Pfizer’s COVID vaccine prevents 90% of infections in study

Image courtesy the Georgia Dept. of Public Health.

OSWEGO — Oswego County Public Health Director Jiancheng Huang announced today, that 40 additional residents have tested positive for COVID-19, bringing the total number of positive cases to 1,305. One thousand people have been released from isolation. There are five confirmed COVID-19 related deaths in Oswego County.

Huang addressed the rapid spread of the virus across the county.

“Since the pandemic started, our COVID-19 investigators have been tracking positive cases to find out how they are connected and how the virus moves from one person to another,” said Huang. “Before this last week or two, they could identify how most of the new cases were related to other cases. However, positive cases have increased at a such a high rate in recent days, that their connections to other cases or clusters have become less defined. This shows us that the virus is widespread and fast-moving. Residents need to improve their preventive measures to help slow the spread. This includes wearing a face mask, social distancing, limiting social gatherings and washing your hands frequently.”

Oswego County Legislature Chairman James Weatherup agreed.

“The COVID-19 virus is now rampant in our county,” he said. “Many of the recent cases are the result of social gatherings. If we want to slow the spread of the virus, we need to change our behaviors. Each one of us must take personal responsibility so that we can avoid additional restrictions and future shutdowns.”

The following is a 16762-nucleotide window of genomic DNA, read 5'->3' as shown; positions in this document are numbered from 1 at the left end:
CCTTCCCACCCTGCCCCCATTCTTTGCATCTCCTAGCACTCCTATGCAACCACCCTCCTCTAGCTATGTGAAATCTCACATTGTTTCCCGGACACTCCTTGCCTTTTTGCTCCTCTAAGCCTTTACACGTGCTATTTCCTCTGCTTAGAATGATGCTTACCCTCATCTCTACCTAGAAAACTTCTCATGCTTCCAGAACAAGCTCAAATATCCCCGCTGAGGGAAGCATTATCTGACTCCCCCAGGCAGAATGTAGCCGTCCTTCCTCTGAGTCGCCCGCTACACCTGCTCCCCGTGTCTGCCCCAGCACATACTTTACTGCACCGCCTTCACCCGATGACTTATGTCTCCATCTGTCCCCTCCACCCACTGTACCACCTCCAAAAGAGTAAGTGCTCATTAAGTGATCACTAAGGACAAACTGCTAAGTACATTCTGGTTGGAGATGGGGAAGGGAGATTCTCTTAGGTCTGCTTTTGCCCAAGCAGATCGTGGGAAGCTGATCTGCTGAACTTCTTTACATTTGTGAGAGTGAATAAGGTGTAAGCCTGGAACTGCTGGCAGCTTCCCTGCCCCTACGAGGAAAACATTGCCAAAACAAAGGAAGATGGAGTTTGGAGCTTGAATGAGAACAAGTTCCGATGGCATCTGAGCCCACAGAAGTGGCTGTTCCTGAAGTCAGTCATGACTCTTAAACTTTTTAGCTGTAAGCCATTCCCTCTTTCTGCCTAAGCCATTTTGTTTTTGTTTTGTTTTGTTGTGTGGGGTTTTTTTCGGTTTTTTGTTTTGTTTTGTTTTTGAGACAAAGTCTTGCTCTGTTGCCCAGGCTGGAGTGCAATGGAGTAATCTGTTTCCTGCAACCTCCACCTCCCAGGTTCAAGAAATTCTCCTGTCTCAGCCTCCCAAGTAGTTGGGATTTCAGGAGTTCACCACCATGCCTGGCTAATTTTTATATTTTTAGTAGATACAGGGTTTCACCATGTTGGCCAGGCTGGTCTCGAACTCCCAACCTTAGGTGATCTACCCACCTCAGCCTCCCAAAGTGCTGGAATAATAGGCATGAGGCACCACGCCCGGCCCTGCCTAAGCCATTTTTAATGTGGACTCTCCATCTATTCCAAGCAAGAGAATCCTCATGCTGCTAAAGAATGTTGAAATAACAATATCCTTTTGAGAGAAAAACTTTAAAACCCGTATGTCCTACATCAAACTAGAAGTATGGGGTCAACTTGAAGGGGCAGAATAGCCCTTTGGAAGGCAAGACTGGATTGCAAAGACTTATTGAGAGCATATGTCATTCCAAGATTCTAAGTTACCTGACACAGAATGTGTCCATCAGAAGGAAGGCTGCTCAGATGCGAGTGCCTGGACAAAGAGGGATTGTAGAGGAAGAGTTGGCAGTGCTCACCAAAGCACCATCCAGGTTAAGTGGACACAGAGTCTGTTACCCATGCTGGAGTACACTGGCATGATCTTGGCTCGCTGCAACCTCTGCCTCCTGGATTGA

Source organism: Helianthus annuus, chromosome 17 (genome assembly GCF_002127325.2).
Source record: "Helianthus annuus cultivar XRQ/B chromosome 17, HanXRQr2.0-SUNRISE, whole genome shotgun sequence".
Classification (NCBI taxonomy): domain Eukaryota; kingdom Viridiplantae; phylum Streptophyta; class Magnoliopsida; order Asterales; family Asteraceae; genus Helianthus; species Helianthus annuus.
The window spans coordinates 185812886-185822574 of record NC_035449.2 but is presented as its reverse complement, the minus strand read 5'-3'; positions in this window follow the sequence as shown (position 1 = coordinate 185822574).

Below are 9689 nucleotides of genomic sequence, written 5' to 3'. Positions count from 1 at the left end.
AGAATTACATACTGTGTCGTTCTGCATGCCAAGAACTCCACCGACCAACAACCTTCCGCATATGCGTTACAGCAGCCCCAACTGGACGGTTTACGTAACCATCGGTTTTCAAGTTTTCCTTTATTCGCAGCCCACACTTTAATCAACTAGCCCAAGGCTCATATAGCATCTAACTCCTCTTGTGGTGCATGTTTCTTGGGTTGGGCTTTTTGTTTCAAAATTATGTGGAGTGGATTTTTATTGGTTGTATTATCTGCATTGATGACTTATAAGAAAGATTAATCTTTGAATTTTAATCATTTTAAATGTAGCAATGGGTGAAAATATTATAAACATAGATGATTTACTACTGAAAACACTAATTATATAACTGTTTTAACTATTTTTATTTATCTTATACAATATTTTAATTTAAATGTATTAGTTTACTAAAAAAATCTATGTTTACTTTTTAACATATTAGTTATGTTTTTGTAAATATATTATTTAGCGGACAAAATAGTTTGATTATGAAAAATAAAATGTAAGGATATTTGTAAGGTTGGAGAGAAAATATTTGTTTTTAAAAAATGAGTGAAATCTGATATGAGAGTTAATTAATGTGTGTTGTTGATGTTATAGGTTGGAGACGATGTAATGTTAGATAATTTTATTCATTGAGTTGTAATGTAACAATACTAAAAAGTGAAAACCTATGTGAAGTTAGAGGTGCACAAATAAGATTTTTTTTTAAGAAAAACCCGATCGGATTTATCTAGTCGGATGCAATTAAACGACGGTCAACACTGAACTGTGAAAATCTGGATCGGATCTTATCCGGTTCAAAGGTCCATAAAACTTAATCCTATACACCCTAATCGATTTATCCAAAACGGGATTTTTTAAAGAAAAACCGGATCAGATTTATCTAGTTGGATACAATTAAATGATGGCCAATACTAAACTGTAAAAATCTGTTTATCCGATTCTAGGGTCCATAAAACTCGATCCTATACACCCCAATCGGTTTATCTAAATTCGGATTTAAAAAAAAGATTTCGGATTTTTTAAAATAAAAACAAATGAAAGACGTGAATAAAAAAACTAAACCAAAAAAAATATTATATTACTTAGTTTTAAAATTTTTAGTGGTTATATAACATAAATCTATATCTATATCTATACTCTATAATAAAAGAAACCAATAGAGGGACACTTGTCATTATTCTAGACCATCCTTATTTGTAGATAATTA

This report is current as of 3 p.m. Nov. 19.

Know that these numbers fluctuate frequently. Recovered people are not deducted from the total number of positive cases.

• Total - of tests conducted: 73,807

• Total - of positive cases: 1,305

• Total - of positive cases released: 1,000

• Total deaths: 5

• Total - of positive cases active: 300

• Total - of negative results: 72,248

• Total - of people in mandatory isolation/quarantine: 864

A large number of cases in Oswego County are being spread among household members.

Senior Public Health Educator Diane Oldenburg emphasizes, “If you are sick, it is important that you stay home and isolate yourself from other household members. Those who are sick should sleep alone in a separate room, designate a separate bathroom for their use, or disinfect the bathroom after each use. Wash your hands frequently, cover your coughs and sneezes, wear a mask if you must be in common areas of the household, and keep six feet apart whenever possible.”

Supervising Public Health Nurse Jodi Martin said the holidays need to be celebrated differently this year. “Make plans to celebrate with only your household members,” she said. “Even small gatherings of families from out of town or other households could lead to the spread of COVID-19.”

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Johnson Newspapers 7.1

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